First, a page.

The Wandering Princess (流転の王妃, Kinuyo Tanaka, 1960)

Wandering Princess posterAs in her third film, The Eternal Breasts, Kinuyo Tanaka’s fourth directorial feature, The Wandering Princess (流転の王妃, Ruten no Ouhi), finds her working with extremely recent material – in this case the memoirs of Japanese noblewoman Hiro Saga which had become a bestseller immediately after publication in 1959. Tanaka’s filmic adaptation arrived mere months later in January 1960 which was, in an ironic twist, a year before the real life tale would meet something like the conventional romantic ending familiar from classic melodrama. Nevertheless, working with Daiei’s top talent including Kon Ichikawa’s regular screenwriter (and wife) Natto Wada, Tanaka attempts to reframe the darkness of the preceding 20 years as the defeat of compassionate idealism at the hands of rigid austerity and unstoppable oppression.

Tanaka opens with a scene taking place in 1957 which in fact depicts a somewhat notorious incident already known to the contemporary audience and otherwise unexplained on-screen in which the older Ryuko (Machiko Kyo) tenderly bends over the body of lifeless schoolgirl. The camera then pulls back to find another girl in school uniform, Ryuko, twenty years earlier. A young woman with innocent dreams, Ryuko’s life encounters the usual kind of unwelcome disruption in the unexpected arrival of a marriage proposal but this is no ordinary wedding. Ryuko, as the oldest daughter of a prominent noble family, has been selected as a possible bride for the younger brother of the former Qing emperor now installed as the symbolic leader of the Japanese puppet state of Manchuria. Against the odds, Ryuko and her new husband Futetsu (Eiji Funakoshi) are well matched and endeavour to build a happy home together just as they intend to commit themselves to the creation of a new nation born from the twin legacies of the fallen Chinese empire and the resurgent Japan.

Foregrounding Ryuko’s experience, the film does its best to set “politics” aside but the inescapable truth is that each of our protagonists is a prisoner of the times in which they live. The second scene finds Ryuko in 1937 as an innocent schoolgirl gazing at the young men in uniform as they march past her. She remains out of step with them, walking idly and at her own uneven rhythm while they keep rigorous and seemingly unstoppable time. The family are understandably wary of the implications of the marriage proposal, especially as it comes with a military escort, with Ryuko’s beloved grandmother the only one brave enough to ask to see whoever’s in charge of this outrage only to be told that their fates are in the hands of the nebulous concept known as “army” which knows no individual will.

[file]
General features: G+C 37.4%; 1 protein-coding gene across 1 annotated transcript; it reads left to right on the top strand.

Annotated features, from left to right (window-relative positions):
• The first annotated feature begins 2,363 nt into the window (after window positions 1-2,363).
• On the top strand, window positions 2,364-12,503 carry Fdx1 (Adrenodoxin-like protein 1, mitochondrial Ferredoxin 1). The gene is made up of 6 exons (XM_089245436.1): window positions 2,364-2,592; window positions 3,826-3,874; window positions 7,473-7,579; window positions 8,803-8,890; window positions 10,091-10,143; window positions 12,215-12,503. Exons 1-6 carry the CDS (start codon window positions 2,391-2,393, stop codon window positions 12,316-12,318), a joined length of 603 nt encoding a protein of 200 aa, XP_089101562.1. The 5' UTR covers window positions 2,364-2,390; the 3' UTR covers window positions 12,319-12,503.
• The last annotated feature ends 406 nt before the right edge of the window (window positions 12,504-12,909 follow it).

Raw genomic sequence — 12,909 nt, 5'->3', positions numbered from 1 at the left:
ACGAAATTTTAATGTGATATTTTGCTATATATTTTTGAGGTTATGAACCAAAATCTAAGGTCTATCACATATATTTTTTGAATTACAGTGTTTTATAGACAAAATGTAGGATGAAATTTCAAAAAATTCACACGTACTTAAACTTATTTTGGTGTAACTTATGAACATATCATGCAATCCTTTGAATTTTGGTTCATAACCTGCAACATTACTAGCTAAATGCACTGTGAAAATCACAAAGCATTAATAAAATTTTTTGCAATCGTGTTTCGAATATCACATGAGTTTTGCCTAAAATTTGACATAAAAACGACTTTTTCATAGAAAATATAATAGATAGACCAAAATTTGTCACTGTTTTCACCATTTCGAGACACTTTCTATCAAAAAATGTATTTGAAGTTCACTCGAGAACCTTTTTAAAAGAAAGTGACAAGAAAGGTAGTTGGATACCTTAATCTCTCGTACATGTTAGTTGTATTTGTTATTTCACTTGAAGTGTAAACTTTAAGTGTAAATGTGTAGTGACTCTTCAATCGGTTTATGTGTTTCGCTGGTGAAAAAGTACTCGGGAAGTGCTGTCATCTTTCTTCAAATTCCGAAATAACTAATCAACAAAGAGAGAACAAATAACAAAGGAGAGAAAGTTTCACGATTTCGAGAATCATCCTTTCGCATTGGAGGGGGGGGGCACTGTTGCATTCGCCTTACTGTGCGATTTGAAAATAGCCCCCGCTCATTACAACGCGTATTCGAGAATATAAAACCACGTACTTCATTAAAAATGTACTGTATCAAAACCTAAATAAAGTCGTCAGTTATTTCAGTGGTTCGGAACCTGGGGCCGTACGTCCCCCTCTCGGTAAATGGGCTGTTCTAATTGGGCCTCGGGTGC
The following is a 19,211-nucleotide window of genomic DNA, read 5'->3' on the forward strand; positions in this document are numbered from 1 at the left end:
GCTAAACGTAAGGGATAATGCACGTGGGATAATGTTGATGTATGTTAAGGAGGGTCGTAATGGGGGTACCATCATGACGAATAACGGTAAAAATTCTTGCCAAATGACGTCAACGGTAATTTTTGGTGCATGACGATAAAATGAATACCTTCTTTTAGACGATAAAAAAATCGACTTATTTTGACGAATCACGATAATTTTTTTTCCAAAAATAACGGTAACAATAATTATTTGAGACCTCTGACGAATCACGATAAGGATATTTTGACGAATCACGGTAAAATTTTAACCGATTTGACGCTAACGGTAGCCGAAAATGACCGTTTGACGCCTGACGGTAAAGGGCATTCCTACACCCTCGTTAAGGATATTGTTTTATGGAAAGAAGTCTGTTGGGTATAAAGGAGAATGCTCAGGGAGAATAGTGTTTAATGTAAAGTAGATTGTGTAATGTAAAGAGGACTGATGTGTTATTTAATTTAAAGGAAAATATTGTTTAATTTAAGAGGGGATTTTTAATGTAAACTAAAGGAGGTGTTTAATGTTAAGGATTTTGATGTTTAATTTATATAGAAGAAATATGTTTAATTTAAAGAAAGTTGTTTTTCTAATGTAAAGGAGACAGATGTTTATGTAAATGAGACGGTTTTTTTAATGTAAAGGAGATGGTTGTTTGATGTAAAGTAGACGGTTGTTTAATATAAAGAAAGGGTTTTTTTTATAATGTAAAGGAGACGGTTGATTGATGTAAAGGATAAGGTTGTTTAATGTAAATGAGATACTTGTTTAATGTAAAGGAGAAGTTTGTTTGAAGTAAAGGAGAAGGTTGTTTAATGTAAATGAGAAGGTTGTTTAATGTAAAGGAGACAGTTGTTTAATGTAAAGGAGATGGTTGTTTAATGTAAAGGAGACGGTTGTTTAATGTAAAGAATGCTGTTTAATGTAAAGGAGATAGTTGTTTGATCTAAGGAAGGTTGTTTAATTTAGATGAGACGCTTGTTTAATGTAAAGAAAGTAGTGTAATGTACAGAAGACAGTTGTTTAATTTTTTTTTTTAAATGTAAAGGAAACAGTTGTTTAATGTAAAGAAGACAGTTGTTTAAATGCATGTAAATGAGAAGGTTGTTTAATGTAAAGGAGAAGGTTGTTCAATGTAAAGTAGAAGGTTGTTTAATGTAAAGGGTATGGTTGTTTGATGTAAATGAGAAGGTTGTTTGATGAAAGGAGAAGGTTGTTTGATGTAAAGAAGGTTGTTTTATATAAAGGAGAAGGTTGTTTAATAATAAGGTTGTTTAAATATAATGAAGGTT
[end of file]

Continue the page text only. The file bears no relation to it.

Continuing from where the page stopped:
Assured by her family that the decision rests with her, Ryuko consents – not only to becoming a stranger’s wife (which would have been her fate in any case) but to being a kind of ambassador, the presentable face of imperial ambition. On her marriage she’s presented with a deep red cheongsam and continues to dress in Chinese fashion for remainder of her life in Manchuria where she learns to speak Mandarin and devotes herself to becoming as Chinese as it’s possible to be. Meanwhile, her husband Futetsu busies himself with a complementary desire to become Japanese, intensely worried that the sometimes degrading treatment he and his family receive is exclusively caused by his problematic nationality. When their daughter, Eisei, is born, the couple determine to raise her as the child of a new world, the embodiment of idealised cultural integration.

The world, however, is not so kind and the blunt force of militarism continues to present a barrier to familial harmony. Futetsu is prevented from seeing his brother by the officious forces of the military police while the lonely, paranoid “emperor” suspects that Ryuko is nothing more than a Japanese spy sent to undermine his rule. Ryuko was sent to Manchuria to be the bridge between two cultures. Her, in a sense, feminine energy which attempts to build connection through compassion and understanding is consistently contrasted with the prevailing male energy of the age which prizes only destruction and dominance. Filled with the naivety of idealism, she truly believes in the goodness of the Manchurian project and is entirely blind to the less altruistic actions of her countrymen engaged in the same endeavour.

Confronted by some children in a park while pushing the infant Eisei in a pram, Ryuko is identified as a Japanese woman by her accent while conversing in Mandarin. She assures the children that Eisei is Manchurian like them, and that seeing as she married a Manchurian she is now too despite her Japanese birth. The kids are satisfied, so much so that they warn her that some Manchurians were killed recently in this park by Japanese soldiers, adding a mild complaint that it upsets their parents when Japanese people come to their restaurant and leave without paying. Mortified, Ryuko decides to use some of her (meagre) resources to buy all of the kids and everyone else in the park some sweets from a nearby stand, fulfilling her role as a Japanese ambassador even while insisting that she is a proud citizen of the newly born state of Manchuria.